I have been writing about Zika since the time before it became part of the public vernacular. My first piece,"Zika is Possibly the Scariest Virus Since HIV," discussed a number of factors that would determine whether the virus was a real threat to the United States, or just another scare that ended up being nothing. There are far more cases of the latter than the former.
Perhaps the most important determinants of which way this goes is whether the virus could be transmitted by the common Culex family of mosquitoes, and how efficient this transmission would be. All cases to date have been due to the Aedes species of mosquito, which is uncommon in the U.S.
But this may change. Scientists have demonstrated that Culex quinquefasciatus, a mosquito that is 20-times more common than Aedes, can become infected with the virus, at least in a lab. This does not have to mean that the Culex family will play a significant part in transmission of the virus to large areas of the U.S., but it is nonetheless disturbing.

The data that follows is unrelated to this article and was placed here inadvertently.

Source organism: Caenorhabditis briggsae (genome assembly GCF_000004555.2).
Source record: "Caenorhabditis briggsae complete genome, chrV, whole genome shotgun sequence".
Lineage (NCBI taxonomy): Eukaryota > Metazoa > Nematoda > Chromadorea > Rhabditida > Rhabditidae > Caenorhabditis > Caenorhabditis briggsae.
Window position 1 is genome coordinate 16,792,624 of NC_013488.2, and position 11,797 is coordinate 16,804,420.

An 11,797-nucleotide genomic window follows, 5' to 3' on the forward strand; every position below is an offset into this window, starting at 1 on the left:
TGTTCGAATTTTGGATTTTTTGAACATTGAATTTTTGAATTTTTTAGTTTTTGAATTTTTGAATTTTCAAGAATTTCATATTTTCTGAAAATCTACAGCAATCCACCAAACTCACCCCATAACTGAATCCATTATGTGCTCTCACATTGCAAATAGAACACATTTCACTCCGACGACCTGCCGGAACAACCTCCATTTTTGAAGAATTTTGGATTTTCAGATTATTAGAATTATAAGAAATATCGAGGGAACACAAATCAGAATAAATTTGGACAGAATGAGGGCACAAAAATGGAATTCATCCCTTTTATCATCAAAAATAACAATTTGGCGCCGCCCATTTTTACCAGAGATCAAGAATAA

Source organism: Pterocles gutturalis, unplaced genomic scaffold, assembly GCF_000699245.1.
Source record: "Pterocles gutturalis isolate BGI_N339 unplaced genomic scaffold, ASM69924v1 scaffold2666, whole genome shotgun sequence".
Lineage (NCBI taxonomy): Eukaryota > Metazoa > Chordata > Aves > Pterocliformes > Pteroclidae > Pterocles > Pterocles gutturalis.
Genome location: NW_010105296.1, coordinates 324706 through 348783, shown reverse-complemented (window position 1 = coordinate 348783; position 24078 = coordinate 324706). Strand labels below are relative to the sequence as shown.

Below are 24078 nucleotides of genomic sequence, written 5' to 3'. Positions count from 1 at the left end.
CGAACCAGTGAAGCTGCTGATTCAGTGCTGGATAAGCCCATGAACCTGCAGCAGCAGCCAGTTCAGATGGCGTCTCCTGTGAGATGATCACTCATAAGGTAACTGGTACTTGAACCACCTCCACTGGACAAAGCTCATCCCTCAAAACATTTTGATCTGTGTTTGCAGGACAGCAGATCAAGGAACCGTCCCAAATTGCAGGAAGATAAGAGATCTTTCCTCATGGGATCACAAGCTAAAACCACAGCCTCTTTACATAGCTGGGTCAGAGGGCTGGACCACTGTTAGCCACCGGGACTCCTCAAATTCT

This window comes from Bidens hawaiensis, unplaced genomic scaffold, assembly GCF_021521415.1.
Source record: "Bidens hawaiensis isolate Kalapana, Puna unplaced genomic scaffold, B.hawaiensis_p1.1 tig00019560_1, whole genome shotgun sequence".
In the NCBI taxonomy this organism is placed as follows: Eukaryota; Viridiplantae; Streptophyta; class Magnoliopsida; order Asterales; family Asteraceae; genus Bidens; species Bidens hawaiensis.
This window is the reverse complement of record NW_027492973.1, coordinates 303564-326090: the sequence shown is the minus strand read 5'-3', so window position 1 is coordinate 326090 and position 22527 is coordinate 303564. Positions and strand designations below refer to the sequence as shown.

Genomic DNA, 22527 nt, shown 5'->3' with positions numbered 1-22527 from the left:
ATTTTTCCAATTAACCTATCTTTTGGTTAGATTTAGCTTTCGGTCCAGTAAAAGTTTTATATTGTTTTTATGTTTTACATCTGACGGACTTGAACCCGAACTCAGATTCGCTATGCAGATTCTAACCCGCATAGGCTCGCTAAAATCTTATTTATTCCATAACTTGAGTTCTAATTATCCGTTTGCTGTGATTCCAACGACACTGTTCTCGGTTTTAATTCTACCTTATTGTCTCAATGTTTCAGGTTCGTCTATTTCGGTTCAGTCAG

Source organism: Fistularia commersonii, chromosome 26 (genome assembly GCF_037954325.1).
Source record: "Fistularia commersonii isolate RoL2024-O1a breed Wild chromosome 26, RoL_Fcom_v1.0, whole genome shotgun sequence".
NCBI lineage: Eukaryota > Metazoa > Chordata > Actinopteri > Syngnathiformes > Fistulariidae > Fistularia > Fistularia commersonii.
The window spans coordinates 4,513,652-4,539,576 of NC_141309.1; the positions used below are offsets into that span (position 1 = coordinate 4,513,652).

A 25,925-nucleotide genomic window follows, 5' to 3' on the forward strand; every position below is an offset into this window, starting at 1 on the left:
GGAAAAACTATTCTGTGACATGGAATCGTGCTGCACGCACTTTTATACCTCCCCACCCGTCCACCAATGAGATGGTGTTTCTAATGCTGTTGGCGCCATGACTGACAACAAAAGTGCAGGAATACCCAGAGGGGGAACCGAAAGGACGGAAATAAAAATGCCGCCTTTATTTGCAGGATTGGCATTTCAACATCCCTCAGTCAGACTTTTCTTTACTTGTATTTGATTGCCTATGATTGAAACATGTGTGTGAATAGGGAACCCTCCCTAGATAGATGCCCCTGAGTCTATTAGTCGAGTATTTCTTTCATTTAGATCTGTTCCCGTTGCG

Speaking of disturbing, the following map from the Lancet gives a prediction (based on modeling) of the range of infection in the Americas if the Culex mosquito becomes a vector for Zika. There is nothing even remotely comforting about this. Roughly half of the U.S. would be at risk of contracting the infection. The yellow represents seasonal outbreaks, while the orange areas have a year-round risk. Keep in mind that modeling may or may not represent reality.
Next in this series: DDT vs. DEET. Facts that will surprise you.